Abstract

Chronic kidney disease of unknown etiology (CKDu) is spreading gradually in Sri Lanka. In the current research, 1,435 well water samples from all 25 districts of Sri Lanka, 91 rice samples, and 84 human urine samples from both CKDu-endemic and non-endemic areas in Sri Lanka were analyzed for arsenic, cadmium, lead, and chromium to detect whether toxic elements could be a cause of CKDu. The liver-type fatty acid binding protein (L-FABP) concentration and arsenic, cadmium, lead, and chromium concentrations of the urine samples were analyzed to determine the relation of L-FABP with arsenic, cadmium, lead, and chromium. High concentrations of arsenic, cadmium, lead, and chromium were not detected in the well water samples from CKDu-endemic areas. Arsenic, cadmium, and lead contents in the rice samples from both CKDu-endemic and non-endemic areas were well below the Codex standard. There were no relationships between the L-FABP concentration and concentrations of arsenic, cadmium, lead, and chromium in urine. In addition, arsenic, cadmium, lead, and chromium concentrations in human urine samples from CKDu-endemic areas were not significantly different from those from non-endemic areas. These findings indicated that arsenic, cadmium, lead, and chromium could not cause CKDu.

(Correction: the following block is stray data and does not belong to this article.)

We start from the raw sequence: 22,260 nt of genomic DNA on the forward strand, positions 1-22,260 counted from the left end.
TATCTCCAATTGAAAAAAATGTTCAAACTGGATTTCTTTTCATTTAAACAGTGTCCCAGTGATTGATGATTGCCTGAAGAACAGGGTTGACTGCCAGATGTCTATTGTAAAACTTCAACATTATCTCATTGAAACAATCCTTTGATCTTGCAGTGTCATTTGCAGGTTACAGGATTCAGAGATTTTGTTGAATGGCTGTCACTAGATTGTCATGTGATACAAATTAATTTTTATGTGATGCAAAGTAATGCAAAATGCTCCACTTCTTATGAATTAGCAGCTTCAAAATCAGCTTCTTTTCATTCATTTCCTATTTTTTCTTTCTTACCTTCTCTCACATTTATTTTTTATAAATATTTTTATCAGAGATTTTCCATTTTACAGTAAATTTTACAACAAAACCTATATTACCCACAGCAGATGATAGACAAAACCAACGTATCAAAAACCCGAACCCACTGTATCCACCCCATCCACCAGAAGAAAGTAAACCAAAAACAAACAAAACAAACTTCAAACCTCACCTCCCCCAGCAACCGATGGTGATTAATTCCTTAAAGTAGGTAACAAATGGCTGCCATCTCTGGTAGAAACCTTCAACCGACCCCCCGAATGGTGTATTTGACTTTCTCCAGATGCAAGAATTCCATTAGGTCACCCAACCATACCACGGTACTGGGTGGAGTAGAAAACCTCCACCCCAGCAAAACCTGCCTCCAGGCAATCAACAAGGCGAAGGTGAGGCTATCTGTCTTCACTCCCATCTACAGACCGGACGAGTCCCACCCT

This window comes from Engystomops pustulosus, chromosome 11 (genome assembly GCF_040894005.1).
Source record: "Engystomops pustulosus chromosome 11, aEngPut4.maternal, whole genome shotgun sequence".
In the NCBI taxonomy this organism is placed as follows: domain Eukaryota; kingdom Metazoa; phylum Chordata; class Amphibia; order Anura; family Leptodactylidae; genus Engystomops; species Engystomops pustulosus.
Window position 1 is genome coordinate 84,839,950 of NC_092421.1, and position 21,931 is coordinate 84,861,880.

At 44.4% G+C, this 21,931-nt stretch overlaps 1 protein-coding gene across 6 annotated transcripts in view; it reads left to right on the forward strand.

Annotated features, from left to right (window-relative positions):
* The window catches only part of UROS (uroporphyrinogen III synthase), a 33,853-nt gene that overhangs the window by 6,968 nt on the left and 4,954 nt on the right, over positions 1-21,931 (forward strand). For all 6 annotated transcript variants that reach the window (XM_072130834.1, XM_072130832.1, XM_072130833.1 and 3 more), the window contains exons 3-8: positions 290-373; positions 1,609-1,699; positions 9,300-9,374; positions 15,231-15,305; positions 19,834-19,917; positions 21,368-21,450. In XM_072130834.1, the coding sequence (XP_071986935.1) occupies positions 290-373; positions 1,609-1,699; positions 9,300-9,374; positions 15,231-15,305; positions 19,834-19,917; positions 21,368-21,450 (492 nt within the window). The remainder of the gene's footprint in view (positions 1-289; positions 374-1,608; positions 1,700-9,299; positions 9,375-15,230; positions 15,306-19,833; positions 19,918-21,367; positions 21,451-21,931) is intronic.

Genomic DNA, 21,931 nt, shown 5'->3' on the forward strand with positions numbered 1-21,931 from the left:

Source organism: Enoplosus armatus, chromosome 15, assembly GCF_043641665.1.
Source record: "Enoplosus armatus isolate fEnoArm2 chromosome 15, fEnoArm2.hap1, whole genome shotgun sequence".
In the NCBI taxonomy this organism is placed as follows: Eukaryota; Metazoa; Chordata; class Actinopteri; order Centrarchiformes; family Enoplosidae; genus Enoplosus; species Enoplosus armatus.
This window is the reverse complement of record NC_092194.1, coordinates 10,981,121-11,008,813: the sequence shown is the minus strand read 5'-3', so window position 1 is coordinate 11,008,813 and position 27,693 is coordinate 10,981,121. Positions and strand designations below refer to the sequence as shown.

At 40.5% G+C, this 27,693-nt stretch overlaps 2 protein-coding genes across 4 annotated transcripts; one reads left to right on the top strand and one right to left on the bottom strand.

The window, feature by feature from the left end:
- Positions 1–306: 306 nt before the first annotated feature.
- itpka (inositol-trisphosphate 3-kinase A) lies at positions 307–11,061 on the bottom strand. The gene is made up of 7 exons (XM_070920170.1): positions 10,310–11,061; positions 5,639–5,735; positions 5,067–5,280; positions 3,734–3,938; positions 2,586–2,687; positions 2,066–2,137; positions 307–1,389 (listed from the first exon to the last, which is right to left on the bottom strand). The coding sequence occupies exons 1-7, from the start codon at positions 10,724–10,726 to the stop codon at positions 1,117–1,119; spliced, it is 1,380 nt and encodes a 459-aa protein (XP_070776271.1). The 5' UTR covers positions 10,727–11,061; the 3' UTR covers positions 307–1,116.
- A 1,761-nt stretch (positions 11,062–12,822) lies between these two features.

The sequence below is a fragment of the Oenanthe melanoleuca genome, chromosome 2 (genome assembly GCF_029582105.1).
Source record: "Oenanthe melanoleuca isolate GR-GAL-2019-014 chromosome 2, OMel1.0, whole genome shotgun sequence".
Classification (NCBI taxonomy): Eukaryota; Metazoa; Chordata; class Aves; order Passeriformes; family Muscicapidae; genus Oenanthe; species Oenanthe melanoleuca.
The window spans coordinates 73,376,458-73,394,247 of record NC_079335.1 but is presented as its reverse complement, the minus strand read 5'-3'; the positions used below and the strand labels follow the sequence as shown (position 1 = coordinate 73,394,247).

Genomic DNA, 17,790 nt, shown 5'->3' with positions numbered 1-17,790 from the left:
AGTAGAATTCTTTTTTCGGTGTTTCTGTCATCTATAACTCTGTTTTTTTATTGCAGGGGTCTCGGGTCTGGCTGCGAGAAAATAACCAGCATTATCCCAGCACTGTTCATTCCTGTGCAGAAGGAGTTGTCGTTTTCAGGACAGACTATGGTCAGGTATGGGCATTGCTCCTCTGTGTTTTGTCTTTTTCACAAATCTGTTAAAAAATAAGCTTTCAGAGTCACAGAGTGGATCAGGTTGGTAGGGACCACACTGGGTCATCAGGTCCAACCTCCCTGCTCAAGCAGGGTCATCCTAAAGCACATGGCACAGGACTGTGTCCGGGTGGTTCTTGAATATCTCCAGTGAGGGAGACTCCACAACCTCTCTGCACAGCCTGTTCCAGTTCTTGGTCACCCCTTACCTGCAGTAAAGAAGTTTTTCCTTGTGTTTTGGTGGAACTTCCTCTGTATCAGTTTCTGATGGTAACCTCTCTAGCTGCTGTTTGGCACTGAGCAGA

INTRODUCTION

Sri Lanka is an island that covers an area of 65,610 square km. It is located in the Indian Ocean above the equator with a latitude and longitude of 6°–10° N and 79°–82° E. Sri Lanka is divided into three main climatic regions: the Dry Zone, the Intermediate Zone, and the Wet Zone, based on the rainfall. Well water is the main source of drinking water in the Dry Zone, including the Anuradhapura and Polonnaruwa Districts. Numerous wells supply people with water, since surface water is difficult to obtain in most of the Dry Zone, even though artificial canals have been constructed by successive dynasties since ancient times.

Chronic kidney disease of unknown etiology (CKDu) is one of the most serious health issues in Sri Lanka, as it has recently been increasing regularly in the North Central Province of the Dry Zone, which covers 16% (10,472 km2) of the Sri Lankan landmass (Jayasumana et al. 2015). The North Central Province is inhabited by 6.2% of the Sri Lankan population; however, it has been reported that 73% of CKDu patients live in the North Central Province (Jayasumana et al. 2015). CKDu is an endemic disease that cannot be attributed to hypertension or diabetes (Jayasumana et al. 2013). The disease was first recorded in the early 1990s. It is more prevalent among males than females, with a ratio of 3:1, especially among males engaged in agriculture around the ages of 40–60 years (Nobel et al. 2014). It is worth noting that the disease is not confined to Sri Lanka. Similar cases have been recorded in India, Nicaragua, Costa Rica, Central American states (Nobel et al. 2014), Uddanam, China, Serbia, Bulgaria, Romania, Croatia, and Bosnia. It is believed that the hydrogeochemistry of the drinking water adversely affects CKDu, as the disease is highly endemic (Chandrajith et al. 2011).